November 29, 2006 EditionAlso in this issue...
The great 'decorating' adventureGretchen Hunt
From year to year, depending on the weather and my energy level, I decide how much to decorate the outside of our home.
A couple of years I have skipped the process altogether, but most years I at least put some greenery and lights on my front porch.
This year, Conley is three and is already looking forward to all aspects of the holiday season (especially presents). So, I decided putting out Christmas lights would be a great "Mommy and Me" activity.
My niece, Elizabeth, was also in town, so I invited her to come over and help with the decorating, as well.
I had been to an auction on Thanksgiving night and bought a stack of Christmas lights in various shapes, sizes and colors, so I set about deciding how to use the different colors on the different types of bushes.
Once I had a game plan, we set about stringing the lights. Conley and Liz made it through one of about 25 bushes in the front landscaping of the house. Then, they lost interest. They played on the swing set in the back yard, then went inside and played for a while.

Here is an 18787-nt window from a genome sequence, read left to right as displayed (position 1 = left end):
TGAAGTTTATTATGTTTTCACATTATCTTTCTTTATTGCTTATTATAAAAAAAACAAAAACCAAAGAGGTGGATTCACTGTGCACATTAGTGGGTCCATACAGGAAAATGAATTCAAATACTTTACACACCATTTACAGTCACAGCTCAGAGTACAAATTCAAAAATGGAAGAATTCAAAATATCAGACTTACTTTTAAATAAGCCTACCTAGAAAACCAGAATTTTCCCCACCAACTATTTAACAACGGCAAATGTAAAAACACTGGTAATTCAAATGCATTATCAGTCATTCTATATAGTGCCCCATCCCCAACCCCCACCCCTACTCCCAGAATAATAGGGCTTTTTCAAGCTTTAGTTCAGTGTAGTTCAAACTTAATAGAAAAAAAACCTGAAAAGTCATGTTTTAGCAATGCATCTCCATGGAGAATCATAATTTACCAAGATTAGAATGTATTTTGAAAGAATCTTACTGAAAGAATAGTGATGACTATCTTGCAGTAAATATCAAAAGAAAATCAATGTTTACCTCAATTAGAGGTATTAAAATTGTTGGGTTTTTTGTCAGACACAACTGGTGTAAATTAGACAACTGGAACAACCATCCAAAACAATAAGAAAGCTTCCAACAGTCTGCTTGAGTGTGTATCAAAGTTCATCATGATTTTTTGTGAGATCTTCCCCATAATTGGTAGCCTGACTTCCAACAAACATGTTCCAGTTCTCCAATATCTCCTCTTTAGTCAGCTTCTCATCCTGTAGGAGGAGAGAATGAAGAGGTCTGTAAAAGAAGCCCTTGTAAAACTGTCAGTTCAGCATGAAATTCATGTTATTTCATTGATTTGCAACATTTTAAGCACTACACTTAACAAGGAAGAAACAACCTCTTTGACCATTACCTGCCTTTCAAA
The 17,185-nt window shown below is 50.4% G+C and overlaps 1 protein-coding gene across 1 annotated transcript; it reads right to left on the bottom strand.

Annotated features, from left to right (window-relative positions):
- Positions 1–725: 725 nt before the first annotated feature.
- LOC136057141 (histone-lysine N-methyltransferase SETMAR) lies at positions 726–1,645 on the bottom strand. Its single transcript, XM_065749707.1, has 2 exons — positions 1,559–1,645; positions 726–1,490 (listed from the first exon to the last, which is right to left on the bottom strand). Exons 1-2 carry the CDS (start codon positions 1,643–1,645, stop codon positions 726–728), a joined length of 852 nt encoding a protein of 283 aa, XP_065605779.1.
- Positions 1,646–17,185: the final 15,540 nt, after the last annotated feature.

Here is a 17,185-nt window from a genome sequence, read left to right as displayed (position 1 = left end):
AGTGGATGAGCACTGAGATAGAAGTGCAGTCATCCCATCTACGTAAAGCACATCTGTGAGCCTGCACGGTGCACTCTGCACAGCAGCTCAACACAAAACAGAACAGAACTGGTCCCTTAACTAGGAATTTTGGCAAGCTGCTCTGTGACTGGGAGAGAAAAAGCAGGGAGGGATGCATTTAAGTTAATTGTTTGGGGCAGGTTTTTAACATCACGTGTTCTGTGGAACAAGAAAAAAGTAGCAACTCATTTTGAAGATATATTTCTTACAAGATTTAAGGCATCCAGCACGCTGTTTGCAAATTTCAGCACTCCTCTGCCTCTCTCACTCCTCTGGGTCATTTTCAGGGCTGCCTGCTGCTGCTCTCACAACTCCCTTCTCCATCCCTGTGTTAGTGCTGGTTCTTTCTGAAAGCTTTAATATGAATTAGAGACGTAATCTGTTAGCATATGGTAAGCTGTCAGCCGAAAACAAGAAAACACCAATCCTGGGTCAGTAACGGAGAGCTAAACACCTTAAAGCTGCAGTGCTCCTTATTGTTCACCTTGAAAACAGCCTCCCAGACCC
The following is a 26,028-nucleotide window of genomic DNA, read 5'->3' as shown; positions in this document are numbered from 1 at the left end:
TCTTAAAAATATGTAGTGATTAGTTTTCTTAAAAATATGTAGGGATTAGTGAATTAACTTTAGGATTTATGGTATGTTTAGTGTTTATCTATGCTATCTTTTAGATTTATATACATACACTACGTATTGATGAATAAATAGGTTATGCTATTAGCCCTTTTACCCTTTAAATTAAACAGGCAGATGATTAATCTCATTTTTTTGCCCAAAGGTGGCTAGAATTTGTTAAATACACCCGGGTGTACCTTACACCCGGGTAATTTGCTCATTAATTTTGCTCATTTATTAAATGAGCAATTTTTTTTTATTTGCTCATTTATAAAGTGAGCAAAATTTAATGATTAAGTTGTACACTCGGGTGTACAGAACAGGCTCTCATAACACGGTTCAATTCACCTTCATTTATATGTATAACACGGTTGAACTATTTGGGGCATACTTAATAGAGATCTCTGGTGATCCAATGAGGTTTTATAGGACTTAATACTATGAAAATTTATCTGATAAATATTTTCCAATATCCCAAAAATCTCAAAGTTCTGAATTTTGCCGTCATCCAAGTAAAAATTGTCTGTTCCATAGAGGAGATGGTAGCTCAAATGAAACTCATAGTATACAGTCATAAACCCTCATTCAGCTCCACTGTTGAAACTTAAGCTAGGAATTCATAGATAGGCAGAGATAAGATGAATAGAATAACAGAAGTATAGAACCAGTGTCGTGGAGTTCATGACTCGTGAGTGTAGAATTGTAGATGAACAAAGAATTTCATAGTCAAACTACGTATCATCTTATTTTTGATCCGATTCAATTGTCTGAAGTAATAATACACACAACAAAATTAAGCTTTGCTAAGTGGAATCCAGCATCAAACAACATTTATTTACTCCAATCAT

Every now and then they would wander back to where I was working and tell me it looked pretty. I would ask if they wanted to help decorate, and they would say, "yes," but quickly disappear again.
I had just finished hanging my last strand of lights when the kids popped their heads back out of the front door. It was just hitting dusk, so the lights were twinkling beautifully. I called them out in the front yard to see what they thought.
They stood and oohed and aahhed about how pretty the lights were, and then Conley turned to me and said, "OK, when do we decorate?"
I realized that semantics had gotten me in trouble. To Conley and Liz, when you decorate something it means to hang ornaments, like when we decorated the Christmas tree at their grandparents' house on Thanksgiving.
Now that the lights were finally done, they were ready to start decorating. While there are several dogs in the neighborhood who probably would have enjoyed chewing on any ornaments we might have hung from the bushes, I managed to convince the kids that the lights were what we used to decorate the outside bushes and trees, and we'd have to save the ornaments for the tree we still had to put up in the living room.
Monday evening, Conley couldn't wait to show off the lights to his grandma. "Grandma, you have to see the lights I put up," he said. Mom and I shared a chuckle as she had already heard the story of the great "decorating" adventure and knew that his light hanging experience was actually quite limited.
But, as we stood in front of the house, she oohed and aahhed and told Conley he did a wonderful job. His face glowed as bright as the lights twinkling in the bushes.
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